The little wine company that could
project with his mate and fellow cricketer Jarrod Englefield. He then thought it would be a good idea to start making his own wine here in Marlborough.
‘‘We started with absolutely zero, creating the distribution and then coming back to the supply. So, it’s been a completely different way of looking at the industry, and doing everything ourselves, and the whole learning process along the way.
‘‘It’s been pretty epic to be able to do what we’ve done.’’
Bailey, a wine school dropout, says he learned everything on the job.
‘‘I guess you could call me a gumboot winemaker.
‘‘I studied for a couple years, didn’t finish my degree and I’ve learned everything on the job. There is no hard and fast rulebook that I run by.
‘‘We never started, or I never started, with the intention of doing what I do today.
‘‘It was never the idea … We started with 30,000 bottles, you know, it was nothing.
‘‘Today is a completely different story. Last year we processed three and half thousand tons,’’ he said.
Misty Cove also produced a gruner veltliner and pinot gris in a region famous for sauvignon blanc, which both won big in the New Zealand Wine of the Year Awards 2018. Their pinot gris took out the Dish Magazine Champion Pinot Gris – Brother Cyprian trophy, and the gruner took out the Other White Wine category.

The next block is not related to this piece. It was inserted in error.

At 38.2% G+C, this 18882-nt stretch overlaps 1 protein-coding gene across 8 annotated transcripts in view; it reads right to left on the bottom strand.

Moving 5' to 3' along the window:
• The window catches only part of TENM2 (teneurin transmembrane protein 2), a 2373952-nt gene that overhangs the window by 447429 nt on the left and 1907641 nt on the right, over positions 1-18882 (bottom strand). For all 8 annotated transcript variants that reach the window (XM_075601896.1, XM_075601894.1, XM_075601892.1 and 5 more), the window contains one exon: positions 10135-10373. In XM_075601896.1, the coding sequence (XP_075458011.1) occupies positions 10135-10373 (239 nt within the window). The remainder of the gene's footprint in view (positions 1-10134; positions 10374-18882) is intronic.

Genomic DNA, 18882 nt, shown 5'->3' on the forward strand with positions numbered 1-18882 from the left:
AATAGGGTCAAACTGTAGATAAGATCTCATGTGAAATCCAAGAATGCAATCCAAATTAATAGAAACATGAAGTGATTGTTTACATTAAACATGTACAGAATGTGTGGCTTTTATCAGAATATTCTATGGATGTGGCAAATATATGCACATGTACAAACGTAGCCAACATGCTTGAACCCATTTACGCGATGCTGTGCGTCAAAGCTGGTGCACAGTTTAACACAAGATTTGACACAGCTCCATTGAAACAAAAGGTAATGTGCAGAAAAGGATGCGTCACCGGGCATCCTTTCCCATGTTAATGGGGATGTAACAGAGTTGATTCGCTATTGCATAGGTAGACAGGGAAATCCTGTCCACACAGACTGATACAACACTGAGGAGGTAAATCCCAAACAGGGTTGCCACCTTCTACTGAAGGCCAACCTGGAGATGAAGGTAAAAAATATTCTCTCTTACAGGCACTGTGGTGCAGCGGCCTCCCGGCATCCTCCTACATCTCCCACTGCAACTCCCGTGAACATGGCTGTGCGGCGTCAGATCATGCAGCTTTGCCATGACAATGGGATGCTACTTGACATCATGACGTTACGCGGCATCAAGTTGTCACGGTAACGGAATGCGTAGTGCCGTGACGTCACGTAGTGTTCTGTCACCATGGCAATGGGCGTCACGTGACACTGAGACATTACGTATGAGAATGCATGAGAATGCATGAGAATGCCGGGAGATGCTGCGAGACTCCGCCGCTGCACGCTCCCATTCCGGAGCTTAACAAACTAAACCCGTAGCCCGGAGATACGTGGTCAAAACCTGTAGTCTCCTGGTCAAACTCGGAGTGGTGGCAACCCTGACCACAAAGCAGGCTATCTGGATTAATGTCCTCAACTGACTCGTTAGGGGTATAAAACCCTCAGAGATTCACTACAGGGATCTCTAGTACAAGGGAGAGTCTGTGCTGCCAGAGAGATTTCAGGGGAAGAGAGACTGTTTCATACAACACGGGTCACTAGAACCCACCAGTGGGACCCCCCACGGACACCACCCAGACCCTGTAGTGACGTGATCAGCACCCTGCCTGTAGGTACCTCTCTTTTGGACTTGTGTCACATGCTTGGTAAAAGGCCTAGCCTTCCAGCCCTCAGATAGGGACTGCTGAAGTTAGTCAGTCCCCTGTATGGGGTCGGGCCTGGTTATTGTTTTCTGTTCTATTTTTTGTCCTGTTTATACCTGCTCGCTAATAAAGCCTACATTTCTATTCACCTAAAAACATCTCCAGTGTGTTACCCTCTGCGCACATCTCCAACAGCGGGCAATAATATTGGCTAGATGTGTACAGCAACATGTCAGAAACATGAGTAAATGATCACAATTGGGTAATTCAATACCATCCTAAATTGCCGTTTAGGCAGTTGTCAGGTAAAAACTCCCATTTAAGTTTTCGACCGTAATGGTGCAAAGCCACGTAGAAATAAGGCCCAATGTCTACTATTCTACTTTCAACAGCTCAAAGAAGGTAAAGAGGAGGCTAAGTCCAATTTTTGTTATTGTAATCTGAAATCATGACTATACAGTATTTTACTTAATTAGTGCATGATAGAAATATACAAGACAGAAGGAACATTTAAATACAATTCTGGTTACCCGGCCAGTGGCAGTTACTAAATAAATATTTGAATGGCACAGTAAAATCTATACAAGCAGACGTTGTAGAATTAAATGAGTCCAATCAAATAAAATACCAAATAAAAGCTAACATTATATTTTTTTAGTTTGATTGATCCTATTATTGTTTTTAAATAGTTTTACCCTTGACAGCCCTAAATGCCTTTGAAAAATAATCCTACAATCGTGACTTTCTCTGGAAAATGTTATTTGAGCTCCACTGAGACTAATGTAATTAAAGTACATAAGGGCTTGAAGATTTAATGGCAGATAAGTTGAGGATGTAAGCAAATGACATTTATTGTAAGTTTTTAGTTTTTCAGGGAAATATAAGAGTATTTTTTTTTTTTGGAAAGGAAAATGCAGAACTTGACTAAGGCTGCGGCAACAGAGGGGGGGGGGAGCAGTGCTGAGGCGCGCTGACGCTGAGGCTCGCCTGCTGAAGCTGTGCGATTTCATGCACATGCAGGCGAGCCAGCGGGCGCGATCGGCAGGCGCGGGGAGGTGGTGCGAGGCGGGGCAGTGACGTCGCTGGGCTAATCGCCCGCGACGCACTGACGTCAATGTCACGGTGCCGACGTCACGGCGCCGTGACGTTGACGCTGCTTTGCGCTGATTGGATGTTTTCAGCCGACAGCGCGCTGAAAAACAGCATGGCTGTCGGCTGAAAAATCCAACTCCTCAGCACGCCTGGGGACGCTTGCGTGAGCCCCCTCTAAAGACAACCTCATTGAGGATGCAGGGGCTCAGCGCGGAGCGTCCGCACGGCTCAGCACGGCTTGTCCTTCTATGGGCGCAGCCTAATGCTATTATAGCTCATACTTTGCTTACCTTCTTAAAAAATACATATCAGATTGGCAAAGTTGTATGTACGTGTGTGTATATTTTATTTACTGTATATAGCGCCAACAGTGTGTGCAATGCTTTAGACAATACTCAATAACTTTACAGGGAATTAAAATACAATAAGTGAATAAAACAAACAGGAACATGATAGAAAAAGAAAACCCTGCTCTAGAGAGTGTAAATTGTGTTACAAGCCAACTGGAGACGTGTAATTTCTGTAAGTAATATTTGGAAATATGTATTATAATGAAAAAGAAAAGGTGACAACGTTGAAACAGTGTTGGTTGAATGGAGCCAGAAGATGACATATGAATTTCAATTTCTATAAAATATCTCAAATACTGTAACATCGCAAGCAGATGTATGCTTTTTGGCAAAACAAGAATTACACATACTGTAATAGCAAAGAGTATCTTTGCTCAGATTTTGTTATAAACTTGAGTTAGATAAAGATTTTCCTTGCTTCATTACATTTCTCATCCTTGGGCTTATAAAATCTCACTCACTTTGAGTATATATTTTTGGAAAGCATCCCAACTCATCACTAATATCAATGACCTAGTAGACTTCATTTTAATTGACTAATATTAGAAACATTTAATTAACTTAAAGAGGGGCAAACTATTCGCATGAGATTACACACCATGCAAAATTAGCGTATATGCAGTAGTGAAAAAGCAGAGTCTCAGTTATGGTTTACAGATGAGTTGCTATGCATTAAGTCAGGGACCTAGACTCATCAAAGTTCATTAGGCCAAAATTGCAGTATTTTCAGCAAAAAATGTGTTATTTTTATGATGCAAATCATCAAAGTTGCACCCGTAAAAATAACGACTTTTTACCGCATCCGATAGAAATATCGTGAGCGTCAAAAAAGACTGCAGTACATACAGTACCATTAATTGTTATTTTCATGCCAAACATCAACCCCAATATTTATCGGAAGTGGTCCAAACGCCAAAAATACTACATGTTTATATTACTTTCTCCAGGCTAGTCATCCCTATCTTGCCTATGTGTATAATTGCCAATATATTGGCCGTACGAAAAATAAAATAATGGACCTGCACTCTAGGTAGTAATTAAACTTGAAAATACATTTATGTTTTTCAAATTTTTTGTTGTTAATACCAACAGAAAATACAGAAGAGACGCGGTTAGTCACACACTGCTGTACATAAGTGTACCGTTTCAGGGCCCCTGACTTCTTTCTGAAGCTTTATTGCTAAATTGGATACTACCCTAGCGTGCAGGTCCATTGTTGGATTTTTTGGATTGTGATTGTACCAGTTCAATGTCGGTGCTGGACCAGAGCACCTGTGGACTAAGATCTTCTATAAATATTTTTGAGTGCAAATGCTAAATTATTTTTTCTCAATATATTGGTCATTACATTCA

Then there’s those pesky cans. Like ’em or lump ’em, it seems that they are here to stay, as other big wineries are starting to cotton on too.
‘‘The original idea with the cans kicked off in the Netherlands.
‘‘There was a German and Dutch guy who basically who had this idea … The idea had stuck with me, they approached us to put New Zealand sauvignon in it.
‘‘The idea has always been there and I always wanted to do it.
‘‘I think one thing that wine in a can has had a bad rep over the years over, was poor quality. Now, with the technology that goes into the cans, the lining, the filling, the understanding of how it works. The quality, you can put good quality wine into a can and it can last. It’s proven.
‘‘It chills down, and it’s great for outdoors, picnics, lifestyle, that sort of thing.
‘‘And funny, ya know?
‘‘It’s also great for little old ladies who want to have a smaller serving.’’
Not shy about speaking straight about the pretensions of wine culture, Bailey said his winemaking philosophy was a simple one.
‘‘For me it’s more about the producing great wine and something to drink with great friends, telling a great story and selling a great product in the world, and just getting on with it rather than having to worry about all the intricacies in behind the winemaking, I guess.’’